Partially by chance I was in Vancouver on game 7 night and wasn’t about to miss the action so I joined the crowd at Georgia and Hamilton an hour before the game started. I wasn’t expecting that much action.
The tension was building early and there was an aggressive edge on by the second period. On my immediate left (like, the guy whose back I was pressed into) guys were threatening to knife each other because of some comment of Boston fandom, and one fight had broken out a little farther away. On my right, guys were readying themselves for when the bunch on my left started to fight for real, and I was exactly where I didn’t want to be, between the two, and couldn’t move. Where I was standing the crowd was as tight as the last Nirvana concert I was at; a guy near me joked that having raised an arm, he couldn’t get it back down to his side.
Trouble started before the game was even over. At the end of the second period there was an outflux of older people, children, and others unable to take the crush of the crowd.
Immediately after the empty net goal, attention whipped around to our right, where we could see people climbing a tree, and white smoke beginning. Someone was spraying a fire extinguisher. My first video (terrible, unwatchable videos) shows the massive surge of the crowd fleeing from the source of the bangs and screaming. My next video, after the majority of people have fled, shows the people left over moving the other direction, inbound with curiosity towards the smoke.
I circled the crowd, crossing the street and moving away from the big screen that was being hastily removed, watching more than taking pictures. The garbage blanketing the street was obscene. Many fans were reeling from the game, sitting and staring, crying, hugging each other. Most people were smiling nervously, eyes wide and standing as tall as they could to see what was happening. Girls were crying and screaming and running, and everyone was on their cell phones, trying to locate others or else shrieking, “It’s a riot! It’s a riot!”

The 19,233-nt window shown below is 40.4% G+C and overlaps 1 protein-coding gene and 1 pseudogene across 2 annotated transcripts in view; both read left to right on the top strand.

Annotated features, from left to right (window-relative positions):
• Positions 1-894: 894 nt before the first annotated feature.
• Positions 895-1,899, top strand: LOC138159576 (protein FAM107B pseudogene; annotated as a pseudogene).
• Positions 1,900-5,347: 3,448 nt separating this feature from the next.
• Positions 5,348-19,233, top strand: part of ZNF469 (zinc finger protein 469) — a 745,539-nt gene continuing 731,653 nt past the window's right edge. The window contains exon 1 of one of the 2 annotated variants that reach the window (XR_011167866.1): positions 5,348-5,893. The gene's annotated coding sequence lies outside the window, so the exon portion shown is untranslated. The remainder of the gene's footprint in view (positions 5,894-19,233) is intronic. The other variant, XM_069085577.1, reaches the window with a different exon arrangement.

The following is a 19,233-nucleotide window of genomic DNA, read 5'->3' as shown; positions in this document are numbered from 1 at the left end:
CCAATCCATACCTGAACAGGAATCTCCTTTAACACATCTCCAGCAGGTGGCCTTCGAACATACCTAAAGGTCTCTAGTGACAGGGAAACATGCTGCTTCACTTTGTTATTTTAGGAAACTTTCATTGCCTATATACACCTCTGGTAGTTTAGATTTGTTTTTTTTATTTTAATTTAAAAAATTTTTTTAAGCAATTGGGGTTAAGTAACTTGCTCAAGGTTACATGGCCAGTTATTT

It wasn’t then, not yet. Two cars had just been set on fire.
Police in pairs were plucking young men out of the melee and hustling them, handcuffed in zap straps, down the curved entrance of library square. A helicopter was aloft and men on the roof of the Canada Post building were clearly communicating with the ground to pick out perpetrators. The air was hazy with the sooty tar smell of burning tires.
I started taking pictures of guys jumping towards the cars, into the heat for a moment, to stick out tongues and fingers for a souvenir pic on their iPhones. I thought they were insane, but it turned out that those were the ubiquitous pics of the night, these gleeful self portraits with riot:
the I’m in Vegas/on a mountaintop/wasted at Burning Man poses, the we’re-here-and-you’re-not-and-it’s-so-awesome pics, the we’re-kinda-drunk-but-we-just-have-to-remember-this-forever-and-I’m-totally-posting-this-on-FB pictures, only in front of burning cars and black smoke and garbage. Why?
It was surreal, the juxtaposition of casual interactions and chaos. In front of me, a woman passed a total stranger her DSLR and walked several feet away for her self portrait. Seconds later, a boy dragged his girlfriend who had been maced in the eyes past. Tried to help her but no one had water. I started chatting with another observer about photography as a few overzealous boys were extinguishing their garbage fire by piling the astroturf strip onto it prematurely.
There was opposition. Shouting matches and worse started between outraged watchers and kids starting fires, tipping port-o-potties, blue fences, and newspaper boxes, smashing and kicking in windows. Those I saw resisting the vandalism were scary angry! Furious, loud, and livid. But the younger people quietly carried on lighting fires and running away. I was upset about garbage cans lit on fire under a tree, but they were tied to the tree, so I couldn’t kick them away, and the melted plastic folded like fabric.